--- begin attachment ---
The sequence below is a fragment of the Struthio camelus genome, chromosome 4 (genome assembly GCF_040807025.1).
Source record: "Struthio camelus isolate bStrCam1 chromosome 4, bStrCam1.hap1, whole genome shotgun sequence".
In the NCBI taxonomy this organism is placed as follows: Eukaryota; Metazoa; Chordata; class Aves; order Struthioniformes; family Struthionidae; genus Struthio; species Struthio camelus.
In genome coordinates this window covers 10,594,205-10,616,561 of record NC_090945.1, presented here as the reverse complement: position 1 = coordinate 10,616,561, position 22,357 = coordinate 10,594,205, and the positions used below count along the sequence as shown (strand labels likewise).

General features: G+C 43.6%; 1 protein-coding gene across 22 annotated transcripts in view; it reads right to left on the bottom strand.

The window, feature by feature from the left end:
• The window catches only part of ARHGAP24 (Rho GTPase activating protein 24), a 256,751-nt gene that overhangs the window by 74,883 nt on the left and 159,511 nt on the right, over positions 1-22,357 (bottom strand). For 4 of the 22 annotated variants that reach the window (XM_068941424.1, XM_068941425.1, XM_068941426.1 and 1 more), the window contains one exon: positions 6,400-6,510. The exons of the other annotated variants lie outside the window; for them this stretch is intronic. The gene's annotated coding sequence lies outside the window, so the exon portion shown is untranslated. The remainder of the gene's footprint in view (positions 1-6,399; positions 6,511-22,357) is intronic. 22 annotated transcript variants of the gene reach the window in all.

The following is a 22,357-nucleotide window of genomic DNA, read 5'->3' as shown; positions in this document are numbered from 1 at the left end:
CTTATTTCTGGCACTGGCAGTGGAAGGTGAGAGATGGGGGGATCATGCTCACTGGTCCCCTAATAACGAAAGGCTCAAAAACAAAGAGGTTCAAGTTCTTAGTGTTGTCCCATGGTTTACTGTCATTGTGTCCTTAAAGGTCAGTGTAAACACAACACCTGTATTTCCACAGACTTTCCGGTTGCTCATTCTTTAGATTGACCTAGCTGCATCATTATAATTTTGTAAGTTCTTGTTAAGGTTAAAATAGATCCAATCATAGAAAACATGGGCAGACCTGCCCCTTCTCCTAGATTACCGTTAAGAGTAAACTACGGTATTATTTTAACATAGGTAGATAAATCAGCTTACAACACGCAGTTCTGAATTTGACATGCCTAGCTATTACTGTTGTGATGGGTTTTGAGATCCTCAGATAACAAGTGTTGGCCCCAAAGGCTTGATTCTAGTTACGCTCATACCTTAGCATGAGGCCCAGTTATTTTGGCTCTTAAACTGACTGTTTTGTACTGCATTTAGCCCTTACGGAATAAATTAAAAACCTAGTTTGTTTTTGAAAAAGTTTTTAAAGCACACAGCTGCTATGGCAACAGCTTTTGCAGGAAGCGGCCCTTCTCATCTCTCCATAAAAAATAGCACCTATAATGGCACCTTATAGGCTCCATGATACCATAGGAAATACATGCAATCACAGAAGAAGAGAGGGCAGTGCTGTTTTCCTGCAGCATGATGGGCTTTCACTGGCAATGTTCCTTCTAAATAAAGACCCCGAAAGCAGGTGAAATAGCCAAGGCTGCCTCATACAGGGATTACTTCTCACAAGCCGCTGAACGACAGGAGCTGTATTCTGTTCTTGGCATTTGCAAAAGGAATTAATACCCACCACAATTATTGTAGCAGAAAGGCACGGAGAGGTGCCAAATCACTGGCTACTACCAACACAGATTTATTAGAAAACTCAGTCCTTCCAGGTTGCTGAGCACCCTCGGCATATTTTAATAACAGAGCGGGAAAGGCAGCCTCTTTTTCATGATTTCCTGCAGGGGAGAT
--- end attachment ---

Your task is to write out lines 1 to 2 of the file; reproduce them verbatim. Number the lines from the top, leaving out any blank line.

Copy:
The sequence below is a fragment of the Struthio camelus genome, chromosome 4 (genome assembly GCF_040807025.1).
Source record: "Struthio camelus isolate bStrCam1 chromosome 4, bStrCam1.hap1, whole genome shotgun sequence".